Entertainment & Arts

Grayson Perry calls art world 'disengaged'

Grayson Perry
Image caption Perry won the Turner prize in 2003

Former Turner prize-winner Grayson Perry has called the art establishment disengaged "with the real world".

The cross-dressing artist, known for his often sexually explicit ceramic work, told the Radio Times: "There is no popular wing to it."

Citing Scottish painter Jack Vettriano and street artist Banksy, he said: "You won't find them hanging in the Tate."

Perry is curating an exhibition, The Tomb of the Unknown Craftsman, at the British Museum until 19 February.

Perry, 51, whose female alter-ego often appears in his work told an audience at the museum that he gets most of his ideas "sitting in front of the telly with a beer, watching X Factor".

He also described Beryl Cook, whose whimsical paintings of buxom figures, as being more popular and recognisable than many of the artists featured in Britain's biggest galleries.

The artist, who has himself been exhibited at the Tate, was also dismissive of the patrons of the art world.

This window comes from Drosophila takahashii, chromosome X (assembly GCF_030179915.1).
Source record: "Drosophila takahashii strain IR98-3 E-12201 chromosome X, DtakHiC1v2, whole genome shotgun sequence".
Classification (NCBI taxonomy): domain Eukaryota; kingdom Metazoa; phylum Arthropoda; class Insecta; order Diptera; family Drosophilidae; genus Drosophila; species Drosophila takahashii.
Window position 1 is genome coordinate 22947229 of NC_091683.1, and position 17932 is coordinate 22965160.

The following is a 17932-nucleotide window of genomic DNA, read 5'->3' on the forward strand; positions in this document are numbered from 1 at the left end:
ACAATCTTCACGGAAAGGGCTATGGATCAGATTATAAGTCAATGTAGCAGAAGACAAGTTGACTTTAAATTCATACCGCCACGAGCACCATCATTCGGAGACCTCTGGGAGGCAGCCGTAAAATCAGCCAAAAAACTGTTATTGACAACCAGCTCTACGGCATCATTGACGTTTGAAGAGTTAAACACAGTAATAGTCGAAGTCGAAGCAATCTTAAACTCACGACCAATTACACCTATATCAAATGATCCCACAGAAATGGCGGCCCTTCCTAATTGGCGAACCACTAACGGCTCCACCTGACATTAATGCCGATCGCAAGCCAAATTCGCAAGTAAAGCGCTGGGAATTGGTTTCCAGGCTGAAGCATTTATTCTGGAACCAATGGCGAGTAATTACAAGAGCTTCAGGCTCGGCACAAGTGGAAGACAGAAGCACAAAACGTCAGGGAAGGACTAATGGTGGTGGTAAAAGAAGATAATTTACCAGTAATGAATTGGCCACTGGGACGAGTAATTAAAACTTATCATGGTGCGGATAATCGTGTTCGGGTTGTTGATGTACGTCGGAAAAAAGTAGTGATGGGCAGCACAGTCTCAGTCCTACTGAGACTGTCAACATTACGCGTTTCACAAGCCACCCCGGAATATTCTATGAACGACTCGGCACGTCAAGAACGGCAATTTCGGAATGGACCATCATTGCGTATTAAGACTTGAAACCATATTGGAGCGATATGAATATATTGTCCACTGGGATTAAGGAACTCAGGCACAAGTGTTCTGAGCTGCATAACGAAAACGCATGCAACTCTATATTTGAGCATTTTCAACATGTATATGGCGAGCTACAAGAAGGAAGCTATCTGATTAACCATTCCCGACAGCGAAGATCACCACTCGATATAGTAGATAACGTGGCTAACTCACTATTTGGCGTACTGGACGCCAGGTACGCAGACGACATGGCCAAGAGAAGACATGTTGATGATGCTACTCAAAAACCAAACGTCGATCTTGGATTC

"I have a pot called Boring Cool People," he said. "It's decorated with pictures of the sort of people who go to contemporary art galleries."

"There is no popular wing to [the art world]," he added. "Banksy, Jack Vettriano, Beryl Cook. You won't find them hanging in the Tate. Almost because of the fact they are pop stars."

In 2003, the then-little known Banksy sneaked a painting into Tate Britain and managed to evade guards to hang it on a wall.

The picture consisted of a rural scene with an image of police tape stencilled on to it.

In 2004, Vettriano's best known painting, The Singing Butler, was sold for close to £750,000. He was also awarded an OBE for Services to the Visual Arts.

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